Martin Johnson defended England's tactics during the hard-fought 37-15 victory over Argentina at Old Trafford.
England ran in three tries with Matt Banahan crossing for the first and Delon Armitage adding a brace to replace the Pumas in fifth place in the world rankings.
The amount of kicking drew jeers from the 40,521-strong crowd yet Johnson took great satisfaction from toppling a side famed for their physical, attritional style.
Brive fly-half Andy Goode finished with 22 points and Johnson praised his temperament.
"It was a cagey first half in many ways but you have to make good decisions against Argentina because Hernandez can kick from anywhere," he said.
"We had to be patient and take our points. When you have shots at goal against Argentina you must take them. You have to put pressure on the opposition.
"Andy Goode kept his composure very well because it's not nice when people are whistling you because they want to see running rugby, but you have to win the Test match.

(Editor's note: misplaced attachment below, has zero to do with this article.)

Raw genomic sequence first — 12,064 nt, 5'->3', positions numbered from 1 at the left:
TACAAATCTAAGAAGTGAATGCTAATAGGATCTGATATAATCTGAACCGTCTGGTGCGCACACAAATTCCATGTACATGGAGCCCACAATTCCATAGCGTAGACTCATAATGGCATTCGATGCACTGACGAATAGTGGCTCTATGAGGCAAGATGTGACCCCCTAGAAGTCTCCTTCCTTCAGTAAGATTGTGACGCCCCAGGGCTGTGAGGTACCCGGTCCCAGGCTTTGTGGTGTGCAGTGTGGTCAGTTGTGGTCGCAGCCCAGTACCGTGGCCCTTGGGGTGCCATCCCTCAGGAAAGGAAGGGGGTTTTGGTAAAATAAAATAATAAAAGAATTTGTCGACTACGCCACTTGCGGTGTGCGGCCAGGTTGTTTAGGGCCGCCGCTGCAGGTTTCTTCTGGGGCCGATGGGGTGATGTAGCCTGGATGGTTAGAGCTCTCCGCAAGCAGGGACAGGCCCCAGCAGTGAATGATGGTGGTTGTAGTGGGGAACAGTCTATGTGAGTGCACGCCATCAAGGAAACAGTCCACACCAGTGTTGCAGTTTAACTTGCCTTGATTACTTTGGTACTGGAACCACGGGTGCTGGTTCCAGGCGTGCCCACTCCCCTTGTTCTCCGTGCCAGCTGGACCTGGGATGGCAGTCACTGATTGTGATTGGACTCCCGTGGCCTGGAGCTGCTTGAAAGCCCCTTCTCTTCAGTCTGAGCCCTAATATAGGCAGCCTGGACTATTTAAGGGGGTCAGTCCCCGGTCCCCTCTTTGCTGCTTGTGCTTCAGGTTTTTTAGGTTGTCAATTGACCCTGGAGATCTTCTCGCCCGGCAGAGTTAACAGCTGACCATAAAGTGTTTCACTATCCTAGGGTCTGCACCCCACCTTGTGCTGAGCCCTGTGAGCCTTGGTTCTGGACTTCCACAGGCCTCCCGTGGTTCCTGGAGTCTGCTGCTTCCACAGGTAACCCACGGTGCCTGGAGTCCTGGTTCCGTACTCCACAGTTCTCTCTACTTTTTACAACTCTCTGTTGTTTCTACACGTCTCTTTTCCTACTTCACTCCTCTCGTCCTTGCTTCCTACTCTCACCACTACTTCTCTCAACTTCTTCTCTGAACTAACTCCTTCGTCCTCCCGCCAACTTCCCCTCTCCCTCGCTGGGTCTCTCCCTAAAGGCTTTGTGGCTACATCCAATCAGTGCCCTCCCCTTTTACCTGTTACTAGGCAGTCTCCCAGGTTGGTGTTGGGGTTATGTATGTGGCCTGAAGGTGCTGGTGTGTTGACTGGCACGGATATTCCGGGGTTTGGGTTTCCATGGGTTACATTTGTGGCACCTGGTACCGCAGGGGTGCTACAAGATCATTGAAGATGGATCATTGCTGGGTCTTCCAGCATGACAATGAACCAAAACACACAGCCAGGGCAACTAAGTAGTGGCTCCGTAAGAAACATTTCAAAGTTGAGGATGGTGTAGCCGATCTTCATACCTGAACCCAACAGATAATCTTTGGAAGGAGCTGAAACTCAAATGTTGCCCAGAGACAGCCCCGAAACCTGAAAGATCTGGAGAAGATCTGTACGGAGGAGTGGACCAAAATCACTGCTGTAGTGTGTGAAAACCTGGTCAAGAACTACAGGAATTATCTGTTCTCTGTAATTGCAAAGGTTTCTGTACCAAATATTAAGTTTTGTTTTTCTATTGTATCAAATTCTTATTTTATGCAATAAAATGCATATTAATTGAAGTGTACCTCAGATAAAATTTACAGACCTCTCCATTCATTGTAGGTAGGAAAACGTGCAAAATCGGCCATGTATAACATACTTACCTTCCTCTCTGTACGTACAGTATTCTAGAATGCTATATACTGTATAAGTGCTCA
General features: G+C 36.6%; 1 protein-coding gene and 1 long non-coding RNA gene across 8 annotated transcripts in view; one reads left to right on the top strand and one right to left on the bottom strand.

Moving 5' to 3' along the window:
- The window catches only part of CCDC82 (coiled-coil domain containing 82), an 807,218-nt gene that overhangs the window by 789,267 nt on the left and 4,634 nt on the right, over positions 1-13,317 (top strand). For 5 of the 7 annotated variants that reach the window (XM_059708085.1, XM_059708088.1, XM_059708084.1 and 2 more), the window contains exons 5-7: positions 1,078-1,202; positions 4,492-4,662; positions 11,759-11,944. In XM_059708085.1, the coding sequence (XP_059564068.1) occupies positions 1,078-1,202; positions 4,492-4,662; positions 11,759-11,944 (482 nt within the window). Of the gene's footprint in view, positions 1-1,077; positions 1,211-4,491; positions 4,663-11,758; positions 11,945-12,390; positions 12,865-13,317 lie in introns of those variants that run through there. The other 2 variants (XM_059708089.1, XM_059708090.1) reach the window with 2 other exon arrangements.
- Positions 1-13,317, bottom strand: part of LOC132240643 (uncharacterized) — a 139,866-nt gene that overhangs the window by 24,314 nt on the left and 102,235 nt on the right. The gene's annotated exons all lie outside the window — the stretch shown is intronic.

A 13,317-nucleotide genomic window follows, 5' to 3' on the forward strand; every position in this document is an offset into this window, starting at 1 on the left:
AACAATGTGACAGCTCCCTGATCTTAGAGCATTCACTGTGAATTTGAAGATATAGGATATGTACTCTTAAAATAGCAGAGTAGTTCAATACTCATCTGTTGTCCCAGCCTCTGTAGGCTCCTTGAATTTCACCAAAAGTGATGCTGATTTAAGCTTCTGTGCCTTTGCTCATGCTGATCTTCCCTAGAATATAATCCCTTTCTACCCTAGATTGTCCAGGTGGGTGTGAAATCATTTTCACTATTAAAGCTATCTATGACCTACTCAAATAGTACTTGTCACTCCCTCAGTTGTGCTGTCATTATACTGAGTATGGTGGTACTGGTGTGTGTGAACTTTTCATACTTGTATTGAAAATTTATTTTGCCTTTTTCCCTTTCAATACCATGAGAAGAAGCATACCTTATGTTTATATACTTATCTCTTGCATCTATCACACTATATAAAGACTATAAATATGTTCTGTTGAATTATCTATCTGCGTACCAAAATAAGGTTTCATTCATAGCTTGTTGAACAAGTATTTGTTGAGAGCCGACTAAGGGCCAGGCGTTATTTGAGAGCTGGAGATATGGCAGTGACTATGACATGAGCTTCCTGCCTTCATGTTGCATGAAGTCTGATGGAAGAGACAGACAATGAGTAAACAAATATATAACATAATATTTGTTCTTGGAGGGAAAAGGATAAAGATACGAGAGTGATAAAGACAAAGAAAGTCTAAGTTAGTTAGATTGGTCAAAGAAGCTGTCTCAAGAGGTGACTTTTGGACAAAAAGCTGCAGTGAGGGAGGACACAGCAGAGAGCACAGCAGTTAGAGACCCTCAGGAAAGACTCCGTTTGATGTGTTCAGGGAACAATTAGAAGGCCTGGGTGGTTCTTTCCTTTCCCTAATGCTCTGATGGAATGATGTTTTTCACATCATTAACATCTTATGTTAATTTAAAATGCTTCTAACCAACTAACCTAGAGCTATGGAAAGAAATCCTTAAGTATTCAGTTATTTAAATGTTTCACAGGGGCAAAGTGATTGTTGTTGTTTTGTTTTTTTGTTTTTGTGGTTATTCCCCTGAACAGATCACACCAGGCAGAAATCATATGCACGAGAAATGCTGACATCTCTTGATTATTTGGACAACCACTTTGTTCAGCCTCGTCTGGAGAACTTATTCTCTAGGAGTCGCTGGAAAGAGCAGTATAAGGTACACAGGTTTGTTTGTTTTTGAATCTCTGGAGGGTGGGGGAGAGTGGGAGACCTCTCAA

"We chose when to move the ball and when to kick very well. It was good win for us.
"We were disappointed to lose against the Barbarians and it was disappointing to be that far down so early but we said let's get better as a team against Argentina.
"We handled Argentina and took our opportunities with the ball. There was a great new feeling in the changing room afterwards."
Test debutant Banahan was named man of the match, continuing his impressive rise after starting the summer in the Saxons squad but will now head to Salta for next Saturday's second Test with a second cap within his grasp.
"Matt played very well. He forced the ball early and I can't remember him making a mistake," said Johnson.
"Since he's been in this squad you could see his determination to take his chance. There are lots of good wingers around in England. Matt has grabbed his opportunity in that number 11 shirt.
"He told me he wants a run of games to prove what he can do and if he keeps playing like that he'll have every chance."
After Ireland's heroic big-game hunt of the Springboks and Scotland's six-try runaround of the Pumas, the challenge of engineering the most spectacular win of the autumn series now falls on Wales, writes Peter Jackson.